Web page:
Man Proposes to Girlfriend As Plane Drops 24,000 Feet From the Sky
"We both reconfirmed with each other when we were on the ground."
This article originally appeared on Travel + Leisure
There's nothing like the fear of imminent death to spark a romantic mood. Just ask Chris Jeanes, who recently proposed to his girlfriend, Casey Kinchella, as their plane began hurtling toward the ground on a flight from Australia to Bali.
On Oct. 15, the couple's AirAsia flight began to rapidly descend about 25 minutes after takeoff. According to reports, the plane descended from 30,000 to 10,000 feet in just over nine minutes. This, however, is a routine safety precaution when a plane loses pressure. As the The Points Guy explained, if a plane loses cabin pressure at cruising altitude it will quickly descend to 10,000 feet, where oxygen masks are no longer needed and passengers can breath normally on their own.
Still, once the plane lost pressure and its oxygen masks fell from the ceiling, both passengers and crew fell into a panic, with crew members allegedly running up and down the aisles screaming, "emergency, brace, crash positions."
But Jeanes, who said he was already planning to propose to Kinchella once they landed in Bali, instead took it as the perfect moment to pop the question.
"Luckily she said yes," Jeanes told NBC News after the incident. He added, "We both reconfirmed with each other when we were on the ground."
Thankfully for Jeanes, Kinchella, and all the passengers onboard, the pilots were able to safely land the plane back on solid ground about an hour after the incident took place.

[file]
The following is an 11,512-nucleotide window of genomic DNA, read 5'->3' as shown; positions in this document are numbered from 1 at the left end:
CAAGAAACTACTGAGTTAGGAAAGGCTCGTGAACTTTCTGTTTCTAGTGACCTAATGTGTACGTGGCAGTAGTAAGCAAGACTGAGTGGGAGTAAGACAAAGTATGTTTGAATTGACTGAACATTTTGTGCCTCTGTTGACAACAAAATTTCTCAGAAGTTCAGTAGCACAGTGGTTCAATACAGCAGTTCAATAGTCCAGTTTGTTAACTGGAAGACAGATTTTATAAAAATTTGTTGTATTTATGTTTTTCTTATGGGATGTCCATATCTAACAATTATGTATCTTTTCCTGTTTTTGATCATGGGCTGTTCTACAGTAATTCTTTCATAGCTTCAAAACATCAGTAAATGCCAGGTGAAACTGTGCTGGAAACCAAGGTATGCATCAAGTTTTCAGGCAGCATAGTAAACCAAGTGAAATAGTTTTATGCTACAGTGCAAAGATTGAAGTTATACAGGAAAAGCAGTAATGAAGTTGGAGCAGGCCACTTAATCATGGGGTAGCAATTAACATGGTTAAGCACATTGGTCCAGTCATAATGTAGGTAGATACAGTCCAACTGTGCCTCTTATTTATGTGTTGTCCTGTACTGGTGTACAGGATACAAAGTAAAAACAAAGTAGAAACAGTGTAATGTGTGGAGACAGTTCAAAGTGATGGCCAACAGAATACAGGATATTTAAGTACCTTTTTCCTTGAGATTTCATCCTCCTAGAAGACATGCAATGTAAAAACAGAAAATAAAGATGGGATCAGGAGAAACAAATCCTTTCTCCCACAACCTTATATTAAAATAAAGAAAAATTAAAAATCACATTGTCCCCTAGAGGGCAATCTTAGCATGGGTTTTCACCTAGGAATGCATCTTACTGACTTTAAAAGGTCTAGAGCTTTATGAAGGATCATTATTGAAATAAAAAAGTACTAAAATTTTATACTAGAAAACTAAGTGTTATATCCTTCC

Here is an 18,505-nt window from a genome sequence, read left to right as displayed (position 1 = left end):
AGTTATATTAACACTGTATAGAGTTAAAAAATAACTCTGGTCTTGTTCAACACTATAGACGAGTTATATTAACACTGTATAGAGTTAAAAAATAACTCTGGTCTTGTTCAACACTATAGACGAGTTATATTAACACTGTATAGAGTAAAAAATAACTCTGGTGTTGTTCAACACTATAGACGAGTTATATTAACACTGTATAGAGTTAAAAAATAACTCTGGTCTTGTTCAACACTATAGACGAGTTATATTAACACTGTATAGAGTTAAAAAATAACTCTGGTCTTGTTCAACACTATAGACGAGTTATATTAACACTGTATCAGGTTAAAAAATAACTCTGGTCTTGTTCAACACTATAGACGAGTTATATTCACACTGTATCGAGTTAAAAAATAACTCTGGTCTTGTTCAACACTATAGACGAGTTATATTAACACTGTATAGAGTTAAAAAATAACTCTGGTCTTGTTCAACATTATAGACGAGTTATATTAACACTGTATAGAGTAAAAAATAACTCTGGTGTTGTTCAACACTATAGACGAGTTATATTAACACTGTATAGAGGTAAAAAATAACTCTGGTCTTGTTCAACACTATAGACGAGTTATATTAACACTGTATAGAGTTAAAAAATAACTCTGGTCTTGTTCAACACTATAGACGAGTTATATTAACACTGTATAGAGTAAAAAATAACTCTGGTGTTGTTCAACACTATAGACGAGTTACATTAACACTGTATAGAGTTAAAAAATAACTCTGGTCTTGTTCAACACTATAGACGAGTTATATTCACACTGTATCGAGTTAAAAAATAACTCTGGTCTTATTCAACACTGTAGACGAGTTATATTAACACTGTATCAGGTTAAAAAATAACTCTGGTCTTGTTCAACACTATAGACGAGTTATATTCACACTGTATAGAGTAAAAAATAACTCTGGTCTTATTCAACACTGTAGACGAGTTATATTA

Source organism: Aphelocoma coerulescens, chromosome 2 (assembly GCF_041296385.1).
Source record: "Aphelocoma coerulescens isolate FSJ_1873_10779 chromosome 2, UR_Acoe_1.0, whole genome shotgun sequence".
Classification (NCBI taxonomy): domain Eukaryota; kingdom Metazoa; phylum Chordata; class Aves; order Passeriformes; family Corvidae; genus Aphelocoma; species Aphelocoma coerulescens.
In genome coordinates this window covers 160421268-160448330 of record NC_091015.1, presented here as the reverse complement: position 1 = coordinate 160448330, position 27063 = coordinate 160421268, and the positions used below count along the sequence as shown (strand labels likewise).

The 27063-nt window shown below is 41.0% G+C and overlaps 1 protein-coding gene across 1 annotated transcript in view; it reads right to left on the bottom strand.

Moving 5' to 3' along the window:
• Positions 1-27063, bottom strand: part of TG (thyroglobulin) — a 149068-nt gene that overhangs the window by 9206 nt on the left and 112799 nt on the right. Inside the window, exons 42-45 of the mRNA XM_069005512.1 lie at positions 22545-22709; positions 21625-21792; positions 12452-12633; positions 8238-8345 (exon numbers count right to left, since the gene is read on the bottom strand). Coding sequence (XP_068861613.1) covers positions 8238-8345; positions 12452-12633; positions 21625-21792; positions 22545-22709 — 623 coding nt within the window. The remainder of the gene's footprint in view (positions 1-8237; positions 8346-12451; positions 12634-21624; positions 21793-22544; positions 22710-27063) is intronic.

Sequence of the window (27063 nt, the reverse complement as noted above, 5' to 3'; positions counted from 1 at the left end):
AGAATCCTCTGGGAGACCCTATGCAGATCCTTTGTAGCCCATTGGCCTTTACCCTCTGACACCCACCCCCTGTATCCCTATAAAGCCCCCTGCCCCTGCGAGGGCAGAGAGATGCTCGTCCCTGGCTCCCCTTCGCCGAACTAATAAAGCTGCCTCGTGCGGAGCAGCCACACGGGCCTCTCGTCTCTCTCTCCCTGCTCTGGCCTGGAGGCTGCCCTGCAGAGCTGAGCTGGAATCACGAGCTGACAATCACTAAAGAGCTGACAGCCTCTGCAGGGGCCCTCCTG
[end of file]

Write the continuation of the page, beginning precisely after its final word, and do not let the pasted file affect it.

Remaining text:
"We commend our pilots for landing the aircraft safely and complying with standard operating procedure," AirAsia Group head of safety Captain Ling Liong Tien told NBC. "We are fully committed to the safety of our guests and crew and we will continue to ensure that we adhere to the highest safety standards."
AirAsia further apologized to passengers for the "inconvenience" and booked them on the next available flight to their destinations. The Civil Aviation Safety Authority, the Australian industry regulator, has asked the airline for information on what occurred on board and is currently investigating the incident.
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In June, an AirAsia flight flying from Perth, Australia to Kuala Lumpur also experienced an unexplained mechanical issue.
"We were asleep and heard a loud bang around the 1-hour-and-15-minute mark," Damien Stevens, a passenger onboard the flight, told CNN. "It shook for the whole ride back, close on two hours."
To make matters worse, the pilot reportedly came over the intercom to tell passengers, "I hope you all say a prayer. I'll be saying a prayer too and let's hope we all get back home safely. Please listen to everything. Our survival depends on your cooperating. Hopefully everything will turn out for the best."
Thankfully that flight was able to safely land back in Australia, too.